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I think a more practical approach would be to certain highways being self driving for long driving trips. But even that has a hole in the theory, when the self driving car puts you at your exit and the driver accidentally fell asleep!!!.. why not have a super advanced transit system?? Probabky because car companies rule the world, thru jobs and oil and economy!!
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Old 01-01-19, 10:54 AM
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Originally Posted by rossiny View Post
I think a more practical approach would be to certain highways being self driving for long driving trips. But even that has a hole in the theory, when the self driving car puts you at your exit and the driver accidentally fell asleep!!!.. why not have a super advanced transit system?? Probabky because car companies rule the world, thru jobs and oil and economy!!
Automated vehicles need to have a safe stop/pull-over function for whenever a driver is non-responsive. This should be installed as a safety feature on on all cars regardless of any other self-driving regulations, as it could save lives in the event of heart attacks, etc.

Certain highways and non-highway routes could simply be designated as fixed transit routes for self-driving vehicles and people would know to be careful there and keep their kids and pets safe, etc, the same way they do around a train track, truck area, or other higher risk area. Designating such routes would make it easier to make custom transit routes that fit your schedule and connections. The problem is that the people who work in driving jobs are scared to lose them, so even though no one really wants to drive a bus long distance in the middle of the night, they'd rather do it and get the pay than to lose job opportunities to self-driving technology.
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Old 01-01-19, 10:59 AM
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Originally Posted by I-Like-To-Bike View Post
Not likely are "they" going to "map" variables, like the locations of every other parked or moving vehicle on the road, every wandering animal, jaywalker, child chasing a ball, icy spots, pothole, construction or anything else that isn't permanently attached to the street or road.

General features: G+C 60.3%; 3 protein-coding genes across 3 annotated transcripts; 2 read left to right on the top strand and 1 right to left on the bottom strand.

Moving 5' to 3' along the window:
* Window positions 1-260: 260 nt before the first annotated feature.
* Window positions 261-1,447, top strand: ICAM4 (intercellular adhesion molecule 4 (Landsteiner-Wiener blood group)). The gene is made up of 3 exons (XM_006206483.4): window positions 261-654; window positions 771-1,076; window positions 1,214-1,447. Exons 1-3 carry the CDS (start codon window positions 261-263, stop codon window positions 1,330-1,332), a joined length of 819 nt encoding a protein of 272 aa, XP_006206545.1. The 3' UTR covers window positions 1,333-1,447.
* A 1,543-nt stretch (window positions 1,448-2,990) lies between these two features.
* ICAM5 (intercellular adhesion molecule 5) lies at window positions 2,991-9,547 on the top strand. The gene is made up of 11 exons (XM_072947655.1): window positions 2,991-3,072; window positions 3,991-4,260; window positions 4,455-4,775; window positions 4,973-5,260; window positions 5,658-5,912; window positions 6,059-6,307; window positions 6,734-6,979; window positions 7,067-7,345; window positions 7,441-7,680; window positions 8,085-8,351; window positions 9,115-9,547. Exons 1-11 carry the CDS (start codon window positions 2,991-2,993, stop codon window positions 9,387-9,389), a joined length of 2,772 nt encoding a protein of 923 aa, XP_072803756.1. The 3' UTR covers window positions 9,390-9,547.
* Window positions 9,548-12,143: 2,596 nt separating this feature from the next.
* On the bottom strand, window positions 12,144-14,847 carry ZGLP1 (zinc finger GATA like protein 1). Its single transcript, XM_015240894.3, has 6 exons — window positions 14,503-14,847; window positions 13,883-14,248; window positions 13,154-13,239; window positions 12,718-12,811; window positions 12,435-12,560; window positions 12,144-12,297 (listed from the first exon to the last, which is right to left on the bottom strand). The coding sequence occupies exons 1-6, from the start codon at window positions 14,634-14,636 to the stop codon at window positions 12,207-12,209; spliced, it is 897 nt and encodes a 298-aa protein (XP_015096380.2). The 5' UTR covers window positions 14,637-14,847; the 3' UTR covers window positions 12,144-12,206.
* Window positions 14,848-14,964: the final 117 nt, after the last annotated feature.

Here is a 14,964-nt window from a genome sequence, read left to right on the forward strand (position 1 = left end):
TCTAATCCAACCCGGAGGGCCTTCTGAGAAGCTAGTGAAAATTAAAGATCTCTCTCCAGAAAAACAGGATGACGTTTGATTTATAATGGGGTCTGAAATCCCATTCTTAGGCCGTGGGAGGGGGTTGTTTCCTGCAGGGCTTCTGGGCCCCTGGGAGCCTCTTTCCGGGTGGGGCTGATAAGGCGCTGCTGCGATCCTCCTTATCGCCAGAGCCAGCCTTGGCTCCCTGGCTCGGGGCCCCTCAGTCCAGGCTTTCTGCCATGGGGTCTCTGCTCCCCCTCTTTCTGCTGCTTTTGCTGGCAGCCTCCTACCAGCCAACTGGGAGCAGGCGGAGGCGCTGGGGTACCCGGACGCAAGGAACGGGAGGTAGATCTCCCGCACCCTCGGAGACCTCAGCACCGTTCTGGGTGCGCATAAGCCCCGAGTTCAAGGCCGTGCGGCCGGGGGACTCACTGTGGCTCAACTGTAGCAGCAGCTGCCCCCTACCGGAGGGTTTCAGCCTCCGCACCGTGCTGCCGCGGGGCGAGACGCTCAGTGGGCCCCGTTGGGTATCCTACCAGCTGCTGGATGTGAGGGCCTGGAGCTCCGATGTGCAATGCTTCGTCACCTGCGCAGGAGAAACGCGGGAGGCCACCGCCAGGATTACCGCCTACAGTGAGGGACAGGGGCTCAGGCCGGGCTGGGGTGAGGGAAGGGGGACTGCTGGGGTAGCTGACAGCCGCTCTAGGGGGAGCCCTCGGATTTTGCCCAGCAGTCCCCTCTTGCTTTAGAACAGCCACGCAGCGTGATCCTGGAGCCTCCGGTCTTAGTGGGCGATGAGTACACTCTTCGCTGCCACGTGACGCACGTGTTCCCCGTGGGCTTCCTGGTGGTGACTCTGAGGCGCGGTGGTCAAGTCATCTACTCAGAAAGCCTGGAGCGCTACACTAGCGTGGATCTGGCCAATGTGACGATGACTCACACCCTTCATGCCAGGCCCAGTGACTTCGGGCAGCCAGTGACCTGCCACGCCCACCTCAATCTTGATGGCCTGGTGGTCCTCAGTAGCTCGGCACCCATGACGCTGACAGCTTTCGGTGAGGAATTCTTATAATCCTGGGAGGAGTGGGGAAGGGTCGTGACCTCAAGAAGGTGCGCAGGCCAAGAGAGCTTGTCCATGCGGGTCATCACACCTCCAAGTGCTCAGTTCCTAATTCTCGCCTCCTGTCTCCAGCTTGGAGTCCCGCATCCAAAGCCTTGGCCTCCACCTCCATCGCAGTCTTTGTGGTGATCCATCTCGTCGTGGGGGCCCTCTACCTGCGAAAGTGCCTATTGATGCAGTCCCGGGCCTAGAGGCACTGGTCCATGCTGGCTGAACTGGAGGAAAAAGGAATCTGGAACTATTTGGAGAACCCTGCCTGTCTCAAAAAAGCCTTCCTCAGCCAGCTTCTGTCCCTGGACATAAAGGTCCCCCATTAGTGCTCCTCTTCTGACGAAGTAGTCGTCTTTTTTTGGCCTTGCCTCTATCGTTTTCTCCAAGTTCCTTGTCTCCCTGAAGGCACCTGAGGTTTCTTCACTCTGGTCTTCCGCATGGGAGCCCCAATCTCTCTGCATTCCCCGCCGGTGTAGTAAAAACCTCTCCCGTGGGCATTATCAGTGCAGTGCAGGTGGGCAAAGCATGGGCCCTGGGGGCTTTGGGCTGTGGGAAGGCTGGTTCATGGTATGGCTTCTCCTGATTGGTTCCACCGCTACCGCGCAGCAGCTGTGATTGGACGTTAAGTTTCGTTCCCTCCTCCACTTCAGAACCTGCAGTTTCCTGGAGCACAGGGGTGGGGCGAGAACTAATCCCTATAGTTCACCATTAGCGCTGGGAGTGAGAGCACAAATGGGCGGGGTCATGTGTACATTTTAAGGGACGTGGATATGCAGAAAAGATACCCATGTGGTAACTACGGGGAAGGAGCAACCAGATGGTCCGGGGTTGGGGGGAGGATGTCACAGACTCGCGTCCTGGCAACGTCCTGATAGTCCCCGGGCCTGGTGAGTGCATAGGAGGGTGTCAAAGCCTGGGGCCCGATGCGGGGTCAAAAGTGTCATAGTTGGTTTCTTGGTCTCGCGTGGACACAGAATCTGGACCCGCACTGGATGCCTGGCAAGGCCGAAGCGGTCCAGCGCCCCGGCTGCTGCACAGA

Correct. The mapping will focus on things that are relatively static. That's normally how mapping works.
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Old 01-01-19, 11:00 AM
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Originally Posted by rossiny View Post
I think a more practical approach would be...
You are in the wrong thread, as well as the wrong BF sub-forum to post a so-called "more practical approach." This is the place to post cockamamy conspiracy theories.
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Old 01-01-19, 11:18 AM
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Originally Posted by tyrion View Post
Correct. The mapping will focus on things that are relatively static. That's normally how mapping works.
Unfortunately for the developers/promoters/marketeers of self driving car schemes, driving safely on the road requires quickly and safely reacting at least as well as humans to those pesky unpredictable objects that are not static.

All the Radar and LIDAR and smart guys in Silicon Valley in existence may not be good enough to reliably and consistently drive a car without human control/oversight in the midst of such variables, except in tightly controlled locations and favorable weather environments.